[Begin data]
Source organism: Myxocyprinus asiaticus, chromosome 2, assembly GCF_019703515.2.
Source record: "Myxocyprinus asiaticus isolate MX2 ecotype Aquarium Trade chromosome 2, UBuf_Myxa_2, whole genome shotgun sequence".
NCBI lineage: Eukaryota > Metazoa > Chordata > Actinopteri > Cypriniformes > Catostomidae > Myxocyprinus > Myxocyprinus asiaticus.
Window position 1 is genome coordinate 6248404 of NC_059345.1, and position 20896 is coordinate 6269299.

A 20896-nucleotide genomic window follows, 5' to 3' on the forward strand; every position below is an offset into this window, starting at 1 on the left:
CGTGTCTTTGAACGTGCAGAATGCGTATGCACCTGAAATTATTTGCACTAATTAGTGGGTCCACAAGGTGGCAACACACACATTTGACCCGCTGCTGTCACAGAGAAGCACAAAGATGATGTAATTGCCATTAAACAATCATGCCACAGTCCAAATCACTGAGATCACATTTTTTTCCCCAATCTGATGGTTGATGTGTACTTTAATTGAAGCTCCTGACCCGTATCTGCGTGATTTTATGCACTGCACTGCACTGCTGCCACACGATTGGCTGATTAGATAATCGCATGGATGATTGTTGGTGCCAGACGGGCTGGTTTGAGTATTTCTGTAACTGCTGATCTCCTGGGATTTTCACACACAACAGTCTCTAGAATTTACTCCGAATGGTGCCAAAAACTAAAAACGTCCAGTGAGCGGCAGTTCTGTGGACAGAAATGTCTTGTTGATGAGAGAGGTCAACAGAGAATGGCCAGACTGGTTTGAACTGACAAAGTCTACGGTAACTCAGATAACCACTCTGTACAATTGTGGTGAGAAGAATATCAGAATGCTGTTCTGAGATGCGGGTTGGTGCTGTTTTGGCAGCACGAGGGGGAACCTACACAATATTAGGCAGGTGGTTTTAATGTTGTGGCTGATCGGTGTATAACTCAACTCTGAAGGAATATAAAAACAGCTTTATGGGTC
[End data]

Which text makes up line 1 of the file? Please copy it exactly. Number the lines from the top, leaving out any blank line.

Source organism: Myxocyprinus asiaticus, chromosome 2, assembly GCF_019703515.2.